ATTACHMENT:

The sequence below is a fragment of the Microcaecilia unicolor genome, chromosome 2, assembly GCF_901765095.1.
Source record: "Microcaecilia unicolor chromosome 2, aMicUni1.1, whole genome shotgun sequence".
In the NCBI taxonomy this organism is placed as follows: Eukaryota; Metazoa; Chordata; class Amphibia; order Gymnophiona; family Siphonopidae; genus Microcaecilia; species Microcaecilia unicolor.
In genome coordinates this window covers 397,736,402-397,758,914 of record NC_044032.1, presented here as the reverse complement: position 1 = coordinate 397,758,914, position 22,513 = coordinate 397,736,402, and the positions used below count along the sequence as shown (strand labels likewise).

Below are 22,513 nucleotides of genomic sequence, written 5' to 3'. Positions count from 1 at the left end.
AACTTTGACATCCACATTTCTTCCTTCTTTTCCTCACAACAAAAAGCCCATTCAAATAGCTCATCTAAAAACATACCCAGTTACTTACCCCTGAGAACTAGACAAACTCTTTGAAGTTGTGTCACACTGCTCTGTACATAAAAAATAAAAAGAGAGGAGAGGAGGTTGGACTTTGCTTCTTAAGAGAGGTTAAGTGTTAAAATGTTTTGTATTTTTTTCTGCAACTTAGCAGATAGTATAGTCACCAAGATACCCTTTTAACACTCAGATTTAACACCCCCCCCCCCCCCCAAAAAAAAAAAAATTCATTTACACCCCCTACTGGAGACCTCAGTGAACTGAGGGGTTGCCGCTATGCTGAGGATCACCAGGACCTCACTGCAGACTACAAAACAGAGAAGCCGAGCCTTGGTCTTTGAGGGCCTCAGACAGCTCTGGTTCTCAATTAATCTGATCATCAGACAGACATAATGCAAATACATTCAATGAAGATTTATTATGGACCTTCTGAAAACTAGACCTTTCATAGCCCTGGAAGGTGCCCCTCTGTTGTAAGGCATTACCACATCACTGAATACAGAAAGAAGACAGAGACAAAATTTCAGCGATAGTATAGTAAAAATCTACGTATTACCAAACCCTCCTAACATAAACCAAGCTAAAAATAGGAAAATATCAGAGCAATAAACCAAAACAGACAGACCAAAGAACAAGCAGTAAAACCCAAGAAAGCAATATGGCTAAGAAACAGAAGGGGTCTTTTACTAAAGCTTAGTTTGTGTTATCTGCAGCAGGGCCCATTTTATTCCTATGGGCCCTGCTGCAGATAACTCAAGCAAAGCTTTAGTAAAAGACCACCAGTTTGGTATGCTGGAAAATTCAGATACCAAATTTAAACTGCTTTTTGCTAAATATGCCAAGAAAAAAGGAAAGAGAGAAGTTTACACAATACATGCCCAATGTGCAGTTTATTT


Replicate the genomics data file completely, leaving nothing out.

The sequence below is a fragment of the Microcaecilia unicolor genome, chromosome 2, assembly GCF_901765095.1.
Source record: "Microcaecilia unicolor chromosome 2, aMicUni1.1, whole genome shotgun sequence".
In the NCBI taxonomy this organism is placed as follows: Eukaryota; Metazoa; Chordata; class Amphibia; order Gymnophiona; family Siphonopidae; genus Microcaecilia; species Microcaecilia unicolor.
In genome coordinates this window covers 397,736,402-397,758,914 of record NC_044032.1, presented here as the reverse complement: position 1 = coordinate 397,758,914, position 22,513 = coordinate 397,736,402, and the positions used below count along the sequence as shown (strand labels likewise).

Below are 22,513 nucleotides of genomic sequence, written 5' to 3'. Positions count from 1 at the left end.
AACTTTGACATCCACATTTCTTCCTTCTTTTCCTCACAACAAAAAGCCCATTCAAATAGCTCATCTAAAAACATACCCAGTTACTTACCCCTGAGAACTAGACAAACTCTTTGAAGTTGTGTCACACTGCTCTGTACATAAAAAATAAAAAGAGAGGAGAGGAGGTTGGACTTTGCTTCTTAAGAGAGGTTAAGTGTTAAAATGTTTTGTATTTTTTTCTGCAACTTAGCAGATAGTATAGTCACCAAGATACCCTTTTAACACTCAGATTTAACACCCCCCCCCCCCCCCAAAAAAAAAAAAATTCATTTACACCCCCTACTGGAGACCTCAGTGAACTGAGGGGTTGCCGCTATGCTGAGGATCACCAGGACCTCACTGCAGACTACAAAACAGAGAAGCCGAGCCTTGGTCTTTGAGGGCCTCAGACAGCTCTGGTTCTCAATTAATCTGATCATCAGACAGACATAATGCAAATACATTCAATGAAGATTTATTATGGACCTTCTGAAAACTAGACCTTTCATAGCCCTGGAAGGTGCCCCTCTGTTGTAAGGCATTACCACATCACTGAATACAGAAAGAAGACAGAGACAAAATTTCAGCGATAGTATAGTAAAAATCTACGTATTACCAAACCCTCCTAACATAAACCAAGCTAAAAATAGGAAAATATCAGAGCAATAAACCAAAACAGACAGACCAAAGAACAAGCAGTAAAACCCAAGAAAGCAATATGGCTAAGAAACAGAAGGGGTCTTTTACTAAAGCTTAGTTTGTGTTATCTGCAGCAGGGCCCATTTTATTCCTATGGGCCCTGCTGCAGATAACTCAAGCAAAGCTTTAGTAAAAGACCACCAGTTTGGTATGCTGGAAAATTCAGATACCAAATTTAAACTGCTTTTTGCTAAATATGCCAAGAAAAAAGGAAAGAGAGAAGTTTACACAATACATGCCCAATGTGCAGTTTATTT